Why Is My Car Leaking Water? 

Have you been puzzled by the sight of water pooling under your parked car and asked yourself, “Why is my car leaking water?”. Rest assured; there’s no reason to panic most of the time. The air conditioning system in most vehicles tends to generate substantial amounts of condensation during regular operation, which typically drains near the back of the engine compartment. Also, seeing a water pool near your car’s tailpipe is frequent, primarily due to exhaust condensation, which is perfectly normal. However, what is critical is to confirm that the leaking fluid is water.

Why is My Car Leaking Water? – Identifying the Cause

Once you’ve ruled out condensation from the AC and the exhaust, there are ways to identify the problem at home. Here are some simple steps: 

  • Place a white piece of paper or cardboard under the leak. It will help you see the color of the fluid more clearly. 
  • If the fluid is colorless, it’s water; you probably don’t need to worry. But if the fluid is blue, green, yellow, or any other color, it’s likely not water and could cause concern. 
  • A small amount of water from your exhaust is usually condensation. However, large amounts of water accompanied by white smoke could indicate a blown gasket, which results in coolant burning along with fuel. 
  • If your fluid is oddly colored, it’s most likely coolant. Check your car’s fluid levels to be sure. Low fluid levels could cause long-term damage, warranting immediate attention at a service center. 
  • A leak could also be due to a cracked windshield wiper fluid reservoir. If water infiltrates and freezes in your windshield wiper fluid, it could crack the reservoir and leak onto the ground. This fluid is usually light blue or light green and will pool around your front tires.

Is Your Car Leaking Water Inside?

If you find water inside your car, it might be due to issues with the A/C, like a clogged evaporator drain, a leaking evaporator core, or failed plastic or rubber seals. However, it could also be due to a poorly installed windshield, an old sunroof, corrosion, or broken seams in the body panels.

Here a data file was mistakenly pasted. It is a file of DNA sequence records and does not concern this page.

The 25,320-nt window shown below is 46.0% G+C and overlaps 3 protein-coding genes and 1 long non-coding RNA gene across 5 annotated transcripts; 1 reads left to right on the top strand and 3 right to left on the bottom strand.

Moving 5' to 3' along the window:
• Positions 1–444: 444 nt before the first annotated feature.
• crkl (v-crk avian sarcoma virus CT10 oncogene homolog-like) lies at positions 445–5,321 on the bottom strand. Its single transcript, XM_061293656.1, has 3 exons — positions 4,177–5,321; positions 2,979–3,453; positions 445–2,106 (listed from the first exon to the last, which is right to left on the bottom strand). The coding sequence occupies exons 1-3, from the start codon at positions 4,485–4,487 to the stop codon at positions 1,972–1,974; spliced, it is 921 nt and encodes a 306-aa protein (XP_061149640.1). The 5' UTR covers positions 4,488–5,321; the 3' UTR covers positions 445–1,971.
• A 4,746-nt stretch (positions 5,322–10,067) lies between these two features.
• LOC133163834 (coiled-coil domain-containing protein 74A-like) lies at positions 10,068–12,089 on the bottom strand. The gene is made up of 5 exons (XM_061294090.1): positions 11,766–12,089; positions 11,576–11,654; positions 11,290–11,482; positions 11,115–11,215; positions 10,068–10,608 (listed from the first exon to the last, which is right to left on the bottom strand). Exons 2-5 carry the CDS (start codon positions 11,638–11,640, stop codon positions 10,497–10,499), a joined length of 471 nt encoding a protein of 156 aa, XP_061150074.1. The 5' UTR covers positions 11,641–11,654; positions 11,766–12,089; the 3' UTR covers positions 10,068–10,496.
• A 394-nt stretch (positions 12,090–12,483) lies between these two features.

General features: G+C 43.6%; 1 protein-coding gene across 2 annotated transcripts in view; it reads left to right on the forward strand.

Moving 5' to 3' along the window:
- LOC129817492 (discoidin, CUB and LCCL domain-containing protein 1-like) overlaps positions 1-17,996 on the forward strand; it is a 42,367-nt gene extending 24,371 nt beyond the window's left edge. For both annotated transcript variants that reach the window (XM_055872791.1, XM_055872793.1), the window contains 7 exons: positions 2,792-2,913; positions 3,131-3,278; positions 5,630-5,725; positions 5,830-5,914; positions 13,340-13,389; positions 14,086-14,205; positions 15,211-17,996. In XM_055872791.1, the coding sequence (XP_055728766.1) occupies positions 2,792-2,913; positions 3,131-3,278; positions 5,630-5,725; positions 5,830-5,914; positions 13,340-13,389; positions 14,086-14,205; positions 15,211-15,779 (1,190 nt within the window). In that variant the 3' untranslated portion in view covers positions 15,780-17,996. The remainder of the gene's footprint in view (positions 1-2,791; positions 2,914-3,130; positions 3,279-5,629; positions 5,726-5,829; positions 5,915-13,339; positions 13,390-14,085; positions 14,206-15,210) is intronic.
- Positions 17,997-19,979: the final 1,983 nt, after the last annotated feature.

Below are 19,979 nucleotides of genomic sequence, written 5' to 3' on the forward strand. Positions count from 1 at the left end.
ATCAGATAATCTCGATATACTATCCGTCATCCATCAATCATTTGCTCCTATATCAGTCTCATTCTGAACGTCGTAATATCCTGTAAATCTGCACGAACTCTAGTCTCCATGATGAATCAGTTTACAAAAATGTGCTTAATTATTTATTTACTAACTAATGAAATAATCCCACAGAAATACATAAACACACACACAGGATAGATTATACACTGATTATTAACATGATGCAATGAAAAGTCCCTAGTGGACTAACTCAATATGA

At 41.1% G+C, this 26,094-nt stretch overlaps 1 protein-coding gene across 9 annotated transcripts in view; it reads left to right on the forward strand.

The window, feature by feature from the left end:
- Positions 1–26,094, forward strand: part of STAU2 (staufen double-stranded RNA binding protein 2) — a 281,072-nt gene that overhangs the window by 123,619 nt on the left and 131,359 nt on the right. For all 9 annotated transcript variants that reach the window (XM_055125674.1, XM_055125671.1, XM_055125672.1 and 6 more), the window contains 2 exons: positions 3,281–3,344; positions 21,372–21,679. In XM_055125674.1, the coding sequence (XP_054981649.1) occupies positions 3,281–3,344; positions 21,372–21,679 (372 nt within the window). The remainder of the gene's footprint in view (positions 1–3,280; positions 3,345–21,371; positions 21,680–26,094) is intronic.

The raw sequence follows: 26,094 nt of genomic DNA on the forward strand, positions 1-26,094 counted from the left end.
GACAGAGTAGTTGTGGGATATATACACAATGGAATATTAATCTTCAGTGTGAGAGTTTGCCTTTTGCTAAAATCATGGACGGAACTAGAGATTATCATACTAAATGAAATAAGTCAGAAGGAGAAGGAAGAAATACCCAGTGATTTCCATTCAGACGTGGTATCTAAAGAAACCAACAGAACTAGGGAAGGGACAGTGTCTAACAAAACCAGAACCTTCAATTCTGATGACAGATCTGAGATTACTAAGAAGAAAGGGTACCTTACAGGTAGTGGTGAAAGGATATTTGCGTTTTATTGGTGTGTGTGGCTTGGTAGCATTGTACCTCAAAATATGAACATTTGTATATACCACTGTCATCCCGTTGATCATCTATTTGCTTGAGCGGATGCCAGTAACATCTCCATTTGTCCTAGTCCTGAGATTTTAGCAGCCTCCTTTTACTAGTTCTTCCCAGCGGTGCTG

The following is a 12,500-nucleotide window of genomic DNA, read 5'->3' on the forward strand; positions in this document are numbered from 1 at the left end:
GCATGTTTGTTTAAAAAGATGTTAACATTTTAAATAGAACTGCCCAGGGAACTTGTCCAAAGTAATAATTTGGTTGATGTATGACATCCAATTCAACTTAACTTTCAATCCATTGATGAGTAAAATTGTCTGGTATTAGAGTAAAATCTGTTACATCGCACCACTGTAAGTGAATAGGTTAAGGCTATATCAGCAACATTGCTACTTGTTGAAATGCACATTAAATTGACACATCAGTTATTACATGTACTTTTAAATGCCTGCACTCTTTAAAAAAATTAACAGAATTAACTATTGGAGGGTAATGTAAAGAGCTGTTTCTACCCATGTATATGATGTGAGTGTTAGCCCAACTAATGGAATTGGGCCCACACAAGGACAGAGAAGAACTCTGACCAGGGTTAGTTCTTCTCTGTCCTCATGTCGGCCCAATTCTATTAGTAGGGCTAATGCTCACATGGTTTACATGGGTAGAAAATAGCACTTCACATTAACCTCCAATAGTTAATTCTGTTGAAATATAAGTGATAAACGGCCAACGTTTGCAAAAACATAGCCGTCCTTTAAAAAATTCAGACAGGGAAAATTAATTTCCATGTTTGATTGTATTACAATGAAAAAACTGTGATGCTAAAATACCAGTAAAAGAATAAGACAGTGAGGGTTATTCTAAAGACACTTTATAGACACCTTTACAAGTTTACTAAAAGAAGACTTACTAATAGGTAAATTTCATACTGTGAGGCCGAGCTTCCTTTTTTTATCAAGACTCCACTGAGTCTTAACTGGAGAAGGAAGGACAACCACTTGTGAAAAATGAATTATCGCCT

Why is My Car Leaking Water? – Color Guide

Determining the fluid’s color can be instrumental in diagnosing the problem. Here’s a helpful reference guide: 


  • Dark Brown: brake fluid or older engine oil 
  • Light Brown: newer engine oil or gear lubricant


Warm Color 

  • Red: transmission fluid or power steering fluid 
  • Orange: transmission fluid or radiator coolant 
  • Pink: power steering fluid or transmission fluid 
  • Yellow: radiator coolant


Cool Color 

  • Green: antifreeze from the water pump, hoses, radiator, or windshield wiper fluid 
  • Blue: windshield wiper fluid

Don't Delay Car Care

Fluid leaks can sometimes be as simple as AC condensation or indicate a significant problem. Discerning the fluid type is essential, as they can look alike when pooled on the pavement. When you notice a leak, having an expert identify the fluid and the underlying issue can help provide affordable solutions in no time.

Leave a Reply

Your email address will not be published. Required fields are marked *

Timing belt of alternator in engine room of car, automotive part concept.
7 Signs of a Bad Alternator

The alternator, a crucial vehicle component, is responsible for charging your car battery and powering electronic accessories like headlights and radio. If your alternator fails,

Read more